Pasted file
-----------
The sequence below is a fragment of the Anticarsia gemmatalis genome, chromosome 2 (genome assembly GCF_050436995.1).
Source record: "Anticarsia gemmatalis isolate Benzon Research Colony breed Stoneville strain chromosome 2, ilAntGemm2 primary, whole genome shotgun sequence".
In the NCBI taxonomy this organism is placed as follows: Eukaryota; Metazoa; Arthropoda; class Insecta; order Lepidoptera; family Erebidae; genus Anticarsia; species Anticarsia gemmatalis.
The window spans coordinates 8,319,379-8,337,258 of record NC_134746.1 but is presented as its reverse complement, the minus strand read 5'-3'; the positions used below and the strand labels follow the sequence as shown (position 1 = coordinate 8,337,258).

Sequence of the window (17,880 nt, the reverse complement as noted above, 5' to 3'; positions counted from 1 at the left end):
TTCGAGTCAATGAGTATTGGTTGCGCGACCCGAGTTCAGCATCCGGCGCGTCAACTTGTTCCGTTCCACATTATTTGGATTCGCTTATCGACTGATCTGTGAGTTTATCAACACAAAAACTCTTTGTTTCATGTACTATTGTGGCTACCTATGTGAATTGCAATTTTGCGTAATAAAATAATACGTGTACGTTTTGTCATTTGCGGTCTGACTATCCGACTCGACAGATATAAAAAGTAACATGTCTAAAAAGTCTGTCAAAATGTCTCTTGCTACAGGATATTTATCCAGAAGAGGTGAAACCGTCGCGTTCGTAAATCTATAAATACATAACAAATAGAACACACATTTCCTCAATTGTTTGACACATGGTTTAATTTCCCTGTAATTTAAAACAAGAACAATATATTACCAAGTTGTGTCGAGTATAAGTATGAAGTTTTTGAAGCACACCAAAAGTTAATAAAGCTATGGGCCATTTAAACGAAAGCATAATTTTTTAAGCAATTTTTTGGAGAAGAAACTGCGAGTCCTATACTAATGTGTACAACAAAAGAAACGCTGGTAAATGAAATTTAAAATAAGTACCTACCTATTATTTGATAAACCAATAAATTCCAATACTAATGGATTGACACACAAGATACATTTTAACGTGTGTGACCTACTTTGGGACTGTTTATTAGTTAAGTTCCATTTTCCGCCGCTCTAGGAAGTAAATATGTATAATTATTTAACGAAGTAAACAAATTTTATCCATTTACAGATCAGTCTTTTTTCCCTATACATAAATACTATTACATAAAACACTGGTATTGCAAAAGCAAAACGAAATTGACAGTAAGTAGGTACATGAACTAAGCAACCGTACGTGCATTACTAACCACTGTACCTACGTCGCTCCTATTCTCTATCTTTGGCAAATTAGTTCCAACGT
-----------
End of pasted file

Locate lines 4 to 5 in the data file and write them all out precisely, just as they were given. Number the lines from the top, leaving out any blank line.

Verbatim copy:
The window spans coordinates 8,319,379-8,337,258 of record NC_134746.1 but is presented as its reverse complement, the minus strand read 5'-3'; the positions used below and the strand labels follow the sequence as shown (position 1 = coordinate 8,337,258).

Sequence of the window (17,880 nt, the reverse complement as noted above, 5' to 3'; positions counted from 1 at the left end):